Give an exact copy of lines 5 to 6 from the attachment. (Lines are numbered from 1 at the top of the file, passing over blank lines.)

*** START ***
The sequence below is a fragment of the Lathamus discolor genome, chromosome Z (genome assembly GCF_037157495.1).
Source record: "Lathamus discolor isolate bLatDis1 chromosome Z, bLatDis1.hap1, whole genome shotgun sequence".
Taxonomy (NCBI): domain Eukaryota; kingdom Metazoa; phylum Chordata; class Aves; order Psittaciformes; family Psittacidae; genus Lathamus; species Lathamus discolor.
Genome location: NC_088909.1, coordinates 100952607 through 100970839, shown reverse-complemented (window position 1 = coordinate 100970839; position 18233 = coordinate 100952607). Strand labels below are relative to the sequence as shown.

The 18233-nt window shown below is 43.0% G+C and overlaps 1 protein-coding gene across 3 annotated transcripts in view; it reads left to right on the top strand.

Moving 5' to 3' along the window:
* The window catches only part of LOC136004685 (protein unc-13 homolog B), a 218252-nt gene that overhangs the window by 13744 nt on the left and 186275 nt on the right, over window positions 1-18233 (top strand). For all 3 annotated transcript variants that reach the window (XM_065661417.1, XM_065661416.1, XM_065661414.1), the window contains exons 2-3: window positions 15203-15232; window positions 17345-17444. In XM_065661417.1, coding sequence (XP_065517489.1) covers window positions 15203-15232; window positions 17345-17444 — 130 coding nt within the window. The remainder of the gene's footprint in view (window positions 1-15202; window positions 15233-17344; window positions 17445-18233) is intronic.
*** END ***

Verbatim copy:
The 18233-nt window shown below is 43.0% G+C and overlaps 1 protein-coding gene across 3 annotated transcripts in view; it reads left to right on the top strand.

Moving 5' to 3' along the window: